The management requirements for the first two years for ITT/AV are set at 55% but they are “best effort” years. In order to determine whether “best effort” has been achieved, the Registrar will consider whether a producer, acting in good faith, took all reasonable steps to meet the requirement.
The “best effort” years are similar for lighting but they will be during 2023 and 2024 with a requirement of 30%.
|ITT/AV Management Requirements||Lighting Management Requirements|
|2021||Best Effort (55%)||n/a|
|2022||Best Effort (55%)||n/a|
|2023||60%||Best Effort (30%)|
|2024||65%||Best Effort (30%)|
A producer’s management requirement is determined by a formula based on supply data and annual management requirements (e.g. 2023 – 60%).
|2021||2018 supply x 55%|
|2022||(2018 supply and 2019 supply) /2 x 55%|
|2023||(2018 supply + 2019 supply + 2020 supply) /3×60%|
|2024||(2019 supply + 2020 supply + 2021 supply) /3×65%|
|2025||(2020 supply + 2021 supply + 2022 supply) /3×70%|
There are also ways to reduce management requirements through the use of post-consumer recycled content, repair and refurbishment. Please see the following tab on Reuse & Refurbishment for more information.
For more information on calculating your management requirement, please refer to Part IV – Management of EEE in the regulation.
Producers can reduce their EEE supply data by a max of 50% if they use recycled content (glass or plastic only).
Producers who offer extended warranties to support ongoing functionality beyond the first year after the purchase date of their equipment, can reduce their ITT/AV supply data by 5% per year for each additional full year in which they offer a warranty at no additional charge.
Producers can reduce their ITT/AV supply data by 10% per year for the year in which they make repair available to consumers. Must be at no charge for and information and at no more than cost recovery for tools or parts.
Ultimately, a producer can only reduce the management requirement by a maximum of 50% and reductions must be verified in accordance with RPRA’s procedures. See Section 18 – Reduction of Management Requirement, for more information.
Initial Report (Section 24)
All producers who are obligated to register must also submit an initial report by:
- April 30, 2021 for ITT/AV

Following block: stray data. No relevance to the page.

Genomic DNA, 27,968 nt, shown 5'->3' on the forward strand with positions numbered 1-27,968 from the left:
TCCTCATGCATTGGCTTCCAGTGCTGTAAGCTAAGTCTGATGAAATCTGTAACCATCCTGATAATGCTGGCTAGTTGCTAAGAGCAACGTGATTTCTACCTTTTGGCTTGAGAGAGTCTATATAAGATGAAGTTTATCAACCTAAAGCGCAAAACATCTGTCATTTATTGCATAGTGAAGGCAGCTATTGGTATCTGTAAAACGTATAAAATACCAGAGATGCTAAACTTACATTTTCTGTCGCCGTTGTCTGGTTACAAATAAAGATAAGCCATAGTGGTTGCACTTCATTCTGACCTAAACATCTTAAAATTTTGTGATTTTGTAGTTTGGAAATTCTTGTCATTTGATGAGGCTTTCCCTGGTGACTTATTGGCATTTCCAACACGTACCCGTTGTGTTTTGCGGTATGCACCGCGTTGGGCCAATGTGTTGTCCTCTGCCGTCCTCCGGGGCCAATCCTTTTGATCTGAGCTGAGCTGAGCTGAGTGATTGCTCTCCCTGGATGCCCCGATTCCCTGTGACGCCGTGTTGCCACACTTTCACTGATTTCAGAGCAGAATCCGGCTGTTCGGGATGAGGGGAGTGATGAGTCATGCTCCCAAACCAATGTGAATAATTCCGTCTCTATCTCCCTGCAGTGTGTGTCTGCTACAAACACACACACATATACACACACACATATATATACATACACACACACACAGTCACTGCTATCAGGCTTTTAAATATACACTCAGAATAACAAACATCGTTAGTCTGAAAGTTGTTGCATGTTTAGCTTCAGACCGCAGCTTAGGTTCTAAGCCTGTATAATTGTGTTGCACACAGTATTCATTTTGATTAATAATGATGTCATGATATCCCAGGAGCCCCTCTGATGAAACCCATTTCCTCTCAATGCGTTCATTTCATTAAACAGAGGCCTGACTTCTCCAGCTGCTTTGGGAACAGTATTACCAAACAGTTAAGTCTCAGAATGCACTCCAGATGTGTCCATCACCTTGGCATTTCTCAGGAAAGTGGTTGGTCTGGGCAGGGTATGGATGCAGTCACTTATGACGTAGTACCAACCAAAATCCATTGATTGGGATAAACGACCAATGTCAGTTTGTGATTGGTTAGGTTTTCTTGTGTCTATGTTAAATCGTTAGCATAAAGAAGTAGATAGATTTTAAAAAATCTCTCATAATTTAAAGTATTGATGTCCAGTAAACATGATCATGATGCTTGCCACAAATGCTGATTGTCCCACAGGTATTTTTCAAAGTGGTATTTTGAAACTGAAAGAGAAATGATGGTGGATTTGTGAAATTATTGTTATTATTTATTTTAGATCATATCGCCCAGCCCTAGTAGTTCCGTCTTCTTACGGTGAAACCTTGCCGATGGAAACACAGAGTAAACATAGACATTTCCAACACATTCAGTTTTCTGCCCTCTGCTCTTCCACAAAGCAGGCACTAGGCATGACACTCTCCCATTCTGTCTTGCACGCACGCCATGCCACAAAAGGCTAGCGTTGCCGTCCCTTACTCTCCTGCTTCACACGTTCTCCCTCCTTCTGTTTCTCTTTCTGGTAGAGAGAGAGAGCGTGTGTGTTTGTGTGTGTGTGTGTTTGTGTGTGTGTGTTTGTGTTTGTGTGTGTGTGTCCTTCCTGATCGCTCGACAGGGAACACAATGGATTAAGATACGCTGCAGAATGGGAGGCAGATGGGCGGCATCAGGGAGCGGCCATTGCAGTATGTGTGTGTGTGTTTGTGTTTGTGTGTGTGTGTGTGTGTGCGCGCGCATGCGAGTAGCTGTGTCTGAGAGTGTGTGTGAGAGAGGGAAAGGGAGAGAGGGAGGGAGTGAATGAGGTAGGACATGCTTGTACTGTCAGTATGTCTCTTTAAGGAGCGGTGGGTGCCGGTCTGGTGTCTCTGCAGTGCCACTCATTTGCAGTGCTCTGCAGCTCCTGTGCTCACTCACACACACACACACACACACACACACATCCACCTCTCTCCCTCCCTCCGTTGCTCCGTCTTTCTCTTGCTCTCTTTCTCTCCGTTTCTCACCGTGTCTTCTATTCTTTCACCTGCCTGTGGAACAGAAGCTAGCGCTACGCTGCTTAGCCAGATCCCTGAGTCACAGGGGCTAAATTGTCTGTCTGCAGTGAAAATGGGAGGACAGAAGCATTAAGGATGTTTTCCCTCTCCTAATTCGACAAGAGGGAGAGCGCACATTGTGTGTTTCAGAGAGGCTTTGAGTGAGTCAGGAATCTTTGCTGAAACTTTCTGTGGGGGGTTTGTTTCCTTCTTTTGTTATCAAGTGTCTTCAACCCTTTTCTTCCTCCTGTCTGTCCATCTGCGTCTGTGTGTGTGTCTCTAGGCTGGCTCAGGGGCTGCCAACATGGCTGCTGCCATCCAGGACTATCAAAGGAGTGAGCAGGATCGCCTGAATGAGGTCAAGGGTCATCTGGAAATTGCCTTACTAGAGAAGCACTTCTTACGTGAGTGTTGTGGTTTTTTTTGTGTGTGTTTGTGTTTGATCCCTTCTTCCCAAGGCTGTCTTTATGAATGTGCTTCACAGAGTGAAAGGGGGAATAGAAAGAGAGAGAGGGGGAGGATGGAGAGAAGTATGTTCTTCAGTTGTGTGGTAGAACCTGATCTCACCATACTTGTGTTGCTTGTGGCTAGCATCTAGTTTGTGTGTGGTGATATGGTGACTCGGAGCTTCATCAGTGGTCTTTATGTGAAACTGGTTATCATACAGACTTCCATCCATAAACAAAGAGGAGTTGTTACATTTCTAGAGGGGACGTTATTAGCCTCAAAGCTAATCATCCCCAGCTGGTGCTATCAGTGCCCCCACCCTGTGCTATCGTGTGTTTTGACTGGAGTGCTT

- April 30, 2023 for lighting
The report must include information on how a producer plans to achieve their responsibilities including a description of collection services, location of collection sites, the weight of materials supplied in Ontario, information on post-consumer recycled content, etc.
Annual Reports (Section 25)
Following the initial report, reports must be submitted annually by April 30th, including information on the weight of EEE refurbished/reused in the previous year, weight provided to make new products/packaging, weight of EEE land disposed, etc.
If a producer has entered into an agreement with a volunteer organization or PRO, the volunteer organization or PRO can carry out reporting on behalf of the producer.
According to Section 32 – Audit, management systems, producers must undergo an initial audit on or before April 30, 2024 and will include data from:
- 2022 and 2023 for ITT/AV
- 2023 for lighting
Similar to the batteries regulations, audits will then occur every three years based on data from the three preceding years. For example, an audit will occur in 2027 and will review data from 2024-2026.
Obligated producers must implement a promotion and education program during:
- The 2021 and 2022 performance periods for ITT/AV; and/or
- The 2023 and 2024 performance periods for lighting.
The regulation includes requirements around what should be included in programs including reasonable efforts to raise public awareness of a producer’s efforts to collect, reduce, reuse, recycle and recover ITT/AV or lighting. There are also requirements related to publishing and displaying information on websites depending on when a producer marketed ITT/AV or lighting in Ontario. Please see Part V – Promotion and Education, Section 19 for more information.
The regulation is silent on fees so producers can choose to have visible fees on receipts or include fees in the product price, as long as producers follow RPRA’s requirements:
If fees are visible:
- The producer or retailer cannot claim they are mandatory, or a tax, or a regulatory charge, or an RPRA fee; and
- The fee must be reflective of an actual cost.
Failure on any one of these amounts to misrepresentation and depending on the circumstances, also misleading advertising.